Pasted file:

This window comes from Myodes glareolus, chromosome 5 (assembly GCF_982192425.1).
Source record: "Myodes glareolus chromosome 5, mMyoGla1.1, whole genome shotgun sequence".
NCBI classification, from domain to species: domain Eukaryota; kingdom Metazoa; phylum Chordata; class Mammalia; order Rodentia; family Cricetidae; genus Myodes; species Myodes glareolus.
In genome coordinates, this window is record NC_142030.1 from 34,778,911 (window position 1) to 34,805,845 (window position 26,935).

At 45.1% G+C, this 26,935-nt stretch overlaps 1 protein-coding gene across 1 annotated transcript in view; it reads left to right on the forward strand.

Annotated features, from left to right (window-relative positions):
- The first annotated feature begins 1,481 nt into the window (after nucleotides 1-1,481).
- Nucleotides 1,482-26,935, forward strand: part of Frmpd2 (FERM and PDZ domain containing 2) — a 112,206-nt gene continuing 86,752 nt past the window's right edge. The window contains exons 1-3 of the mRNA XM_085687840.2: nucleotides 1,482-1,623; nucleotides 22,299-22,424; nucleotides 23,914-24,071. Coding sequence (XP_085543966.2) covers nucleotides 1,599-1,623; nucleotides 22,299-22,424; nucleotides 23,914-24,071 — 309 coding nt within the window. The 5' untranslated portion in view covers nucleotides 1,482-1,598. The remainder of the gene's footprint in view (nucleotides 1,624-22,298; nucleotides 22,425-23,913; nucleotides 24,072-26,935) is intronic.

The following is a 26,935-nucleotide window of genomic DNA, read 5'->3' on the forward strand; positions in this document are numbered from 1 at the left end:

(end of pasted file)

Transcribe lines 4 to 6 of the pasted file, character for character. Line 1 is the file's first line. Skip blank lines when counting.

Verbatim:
In genome coordinates, this window is record NC_142030.1 from 34,778,911 (window position 1) to 34,805,845 (window position 26,935).

At 45.1% G+C, this 26,935-nt stretch overlaps 1 protein-coding gene across 1 annotated transcript in view; it reads left to right on the forward strand.

Annotated features, from left to right (window-relative positions):